Category Archives: Learning

Listening to the Inner Teacher

I’m probably not the only one with an Inner Teacher – that part of me that wants to go into Teacher Mode even when I’m not in the classroom. Sometimes my Inner Teacher just wants to tell store cashiers to spit out their gum. But sometimes she wants to make sure people learn.

My Inner Teacher won out today in my statistics class. There’s this guy who has been coming in to class with a look of defeat; he asks questions, but he keeps struggling to understand. The past couple of days I’ve heard him asking the instructor about the tutoring resources that are available on campus, asking if there are any videos that she can suggest to help explain the concepts, etc.

I had been struggling with the desire to offer him help versus the desire to avoid doing something weird/rude/othernegativeadjective. As much as he was asking the instructor for help, he wasn’t asking me, so I didn’t know how he would take it if I offered. But today after class, I caved to my Inner Teacher and asked the guy if he wants help from me. He seemed appreciative of the offer, and I’ll be working with him after class on Monday. I hope I can help him understand.

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Lessons from Statistics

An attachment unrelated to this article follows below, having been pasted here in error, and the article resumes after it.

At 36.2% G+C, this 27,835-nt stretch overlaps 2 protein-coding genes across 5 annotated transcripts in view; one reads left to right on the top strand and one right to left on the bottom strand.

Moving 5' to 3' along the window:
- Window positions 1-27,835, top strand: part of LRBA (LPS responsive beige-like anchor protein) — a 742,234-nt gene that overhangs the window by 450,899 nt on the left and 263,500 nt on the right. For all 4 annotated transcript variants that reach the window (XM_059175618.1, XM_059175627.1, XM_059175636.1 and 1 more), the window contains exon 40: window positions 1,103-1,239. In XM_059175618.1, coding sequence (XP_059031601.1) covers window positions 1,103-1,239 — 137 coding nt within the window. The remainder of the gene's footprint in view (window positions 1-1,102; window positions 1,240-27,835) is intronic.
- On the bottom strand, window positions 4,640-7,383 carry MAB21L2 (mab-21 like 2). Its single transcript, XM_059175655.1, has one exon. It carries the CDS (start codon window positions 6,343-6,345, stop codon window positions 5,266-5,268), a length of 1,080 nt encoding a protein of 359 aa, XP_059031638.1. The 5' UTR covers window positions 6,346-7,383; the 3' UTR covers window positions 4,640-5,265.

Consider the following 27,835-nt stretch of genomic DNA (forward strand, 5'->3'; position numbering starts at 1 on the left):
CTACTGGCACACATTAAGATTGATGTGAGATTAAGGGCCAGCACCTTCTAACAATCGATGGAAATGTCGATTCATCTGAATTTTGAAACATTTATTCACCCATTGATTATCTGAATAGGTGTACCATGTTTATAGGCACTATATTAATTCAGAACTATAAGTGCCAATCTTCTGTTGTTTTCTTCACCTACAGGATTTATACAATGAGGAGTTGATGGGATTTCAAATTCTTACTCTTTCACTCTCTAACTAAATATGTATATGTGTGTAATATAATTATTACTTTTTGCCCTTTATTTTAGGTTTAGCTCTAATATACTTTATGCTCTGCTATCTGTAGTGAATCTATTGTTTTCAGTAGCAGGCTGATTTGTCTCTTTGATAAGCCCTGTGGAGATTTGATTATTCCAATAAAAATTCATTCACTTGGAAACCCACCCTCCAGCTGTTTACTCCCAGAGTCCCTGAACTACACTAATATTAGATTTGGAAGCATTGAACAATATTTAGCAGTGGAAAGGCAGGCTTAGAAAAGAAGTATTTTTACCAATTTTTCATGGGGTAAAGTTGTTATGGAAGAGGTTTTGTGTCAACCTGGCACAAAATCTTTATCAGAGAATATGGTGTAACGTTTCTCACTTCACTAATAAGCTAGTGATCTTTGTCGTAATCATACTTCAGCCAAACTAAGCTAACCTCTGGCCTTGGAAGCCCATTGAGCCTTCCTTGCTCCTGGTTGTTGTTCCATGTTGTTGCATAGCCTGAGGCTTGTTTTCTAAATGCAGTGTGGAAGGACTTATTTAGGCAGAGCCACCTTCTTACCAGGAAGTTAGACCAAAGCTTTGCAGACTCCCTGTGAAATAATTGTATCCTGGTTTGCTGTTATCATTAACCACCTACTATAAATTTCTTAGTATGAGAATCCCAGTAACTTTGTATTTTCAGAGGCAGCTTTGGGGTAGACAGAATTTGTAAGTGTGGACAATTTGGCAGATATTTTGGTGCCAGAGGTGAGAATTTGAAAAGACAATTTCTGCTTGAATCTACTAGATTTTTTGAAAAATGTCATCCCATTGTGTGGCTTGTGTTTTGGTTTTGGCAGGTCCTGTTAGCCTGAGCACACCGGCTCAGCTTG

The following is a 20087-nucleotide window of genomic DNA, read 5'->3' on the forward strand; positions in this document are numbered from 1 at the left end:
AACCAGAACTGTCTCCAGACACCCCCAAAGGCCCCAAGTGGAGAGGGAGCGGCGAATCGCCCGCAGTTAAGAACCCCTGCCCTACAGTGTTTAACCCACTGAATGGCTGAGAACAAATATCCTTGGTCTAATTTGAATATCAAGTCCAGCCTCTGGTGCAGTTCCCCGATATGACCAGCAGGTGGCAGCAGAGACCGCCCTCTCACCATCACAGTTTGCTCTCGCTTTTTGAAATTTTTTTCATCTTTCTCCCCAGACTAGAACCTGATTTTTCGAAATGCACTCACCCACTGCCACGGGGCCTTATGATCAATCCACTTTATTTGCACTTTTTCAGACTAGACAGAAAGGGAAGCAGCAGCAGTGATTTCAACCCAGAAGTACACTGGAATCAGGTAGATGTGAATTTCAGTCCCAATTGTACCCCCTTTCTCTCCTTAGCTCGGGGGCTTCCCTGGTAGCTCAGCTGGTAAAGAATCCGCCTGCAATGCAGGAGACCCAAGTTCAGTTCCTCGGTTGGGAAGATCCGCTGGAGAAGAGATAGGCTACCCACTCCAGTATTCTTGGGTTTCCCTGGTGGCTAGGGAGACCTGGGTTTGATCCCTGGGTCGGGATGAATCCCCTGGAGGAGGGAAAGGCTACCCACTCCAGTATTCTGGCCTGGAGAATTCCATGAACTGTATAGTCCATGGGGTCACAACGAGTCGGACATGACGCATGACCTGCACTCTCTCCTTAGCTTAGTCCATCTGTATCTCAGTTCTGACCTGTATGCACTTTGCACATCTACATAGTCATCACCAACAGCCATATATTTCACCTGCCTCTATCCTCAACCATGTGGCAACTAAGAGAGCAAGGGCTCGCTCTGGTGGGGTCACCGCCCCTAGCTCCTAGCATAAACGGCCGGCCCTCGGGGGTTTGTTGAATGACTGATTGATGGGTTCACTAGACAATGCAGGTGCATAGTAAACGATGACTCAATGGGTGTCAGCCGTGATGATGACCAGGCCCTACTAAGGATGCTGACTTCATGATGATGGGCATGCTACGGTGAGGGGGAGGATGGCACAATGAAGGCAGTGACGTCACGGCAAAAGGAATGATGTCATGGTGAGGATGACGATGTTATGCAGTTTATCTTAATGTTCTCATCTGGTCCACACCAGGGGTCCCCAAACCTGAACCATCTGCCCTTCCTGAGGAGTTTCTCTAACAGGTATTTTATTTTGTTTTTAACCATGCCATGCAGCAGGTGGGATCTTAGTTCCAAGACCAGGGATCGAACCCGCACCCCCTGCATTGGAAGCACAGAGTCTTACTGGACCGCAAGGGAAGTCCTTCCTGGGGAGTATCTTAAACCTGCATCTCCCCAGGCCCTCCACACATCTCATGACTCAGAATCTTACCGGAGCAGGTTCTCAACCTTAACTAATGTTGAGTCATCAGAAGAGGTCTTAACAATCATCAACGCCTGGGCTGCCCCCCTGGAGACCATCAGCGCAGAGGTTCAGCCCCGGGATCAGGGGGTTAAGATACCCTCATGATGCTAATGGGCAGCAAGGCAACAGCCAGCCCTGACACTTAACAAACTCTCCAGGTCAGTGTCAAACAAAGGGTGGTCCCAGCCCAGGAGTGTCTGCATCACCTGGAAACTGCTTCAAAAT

(Refresher background info: I am taking a statistics class at the local community college, since I will be teaching statistics in the coming school year.)

I’m finding the content in my statistics class to be interesting and logically intuitive, and I’m really looking forward to teaching it. The class itself…well, I kind of feel like a spy in there, gaining insights for teaching as I play the role of student. So here are some things that I have learned (or have had reinforced)…

  1. Don’t take over. Allow students to build the connections for themselves.
  2. If someone asks for clarification on how to do something, make sure you understand which part they’re struggling with. If they can’t articulate it for themselves, listen as they continue to ask questions while you go through the process again.
  3. If someone asks a question about application, extension, etc., do not dismiss it as “not what this class covers.” Encourage thinking! It’s even okay to say, “Let me think about it / look at some resources / etc. and get back to you,” or, “I would love to discuss that with you, but can we talk about it after class so we don’t lose our train of thought here?”
  4. Be willing to admit when you could change a question, example, etc., to make it better for the students. Value feedback.
  5. If you tire of hearing from a particular student (or of answering questions in general), don’t let it show. Not all students are concerned enough about their learning to make sure they keep asking questions anyway. Care about student learning.

There may be more to come…three more weeks of the class.

Reading too much into the question

More thoughts on my statistics class from today. We were going over some review questions, and I said that one of them didn’t have enough information for us to determine an answer. The instructor responded,

You’re reading way too much into the question.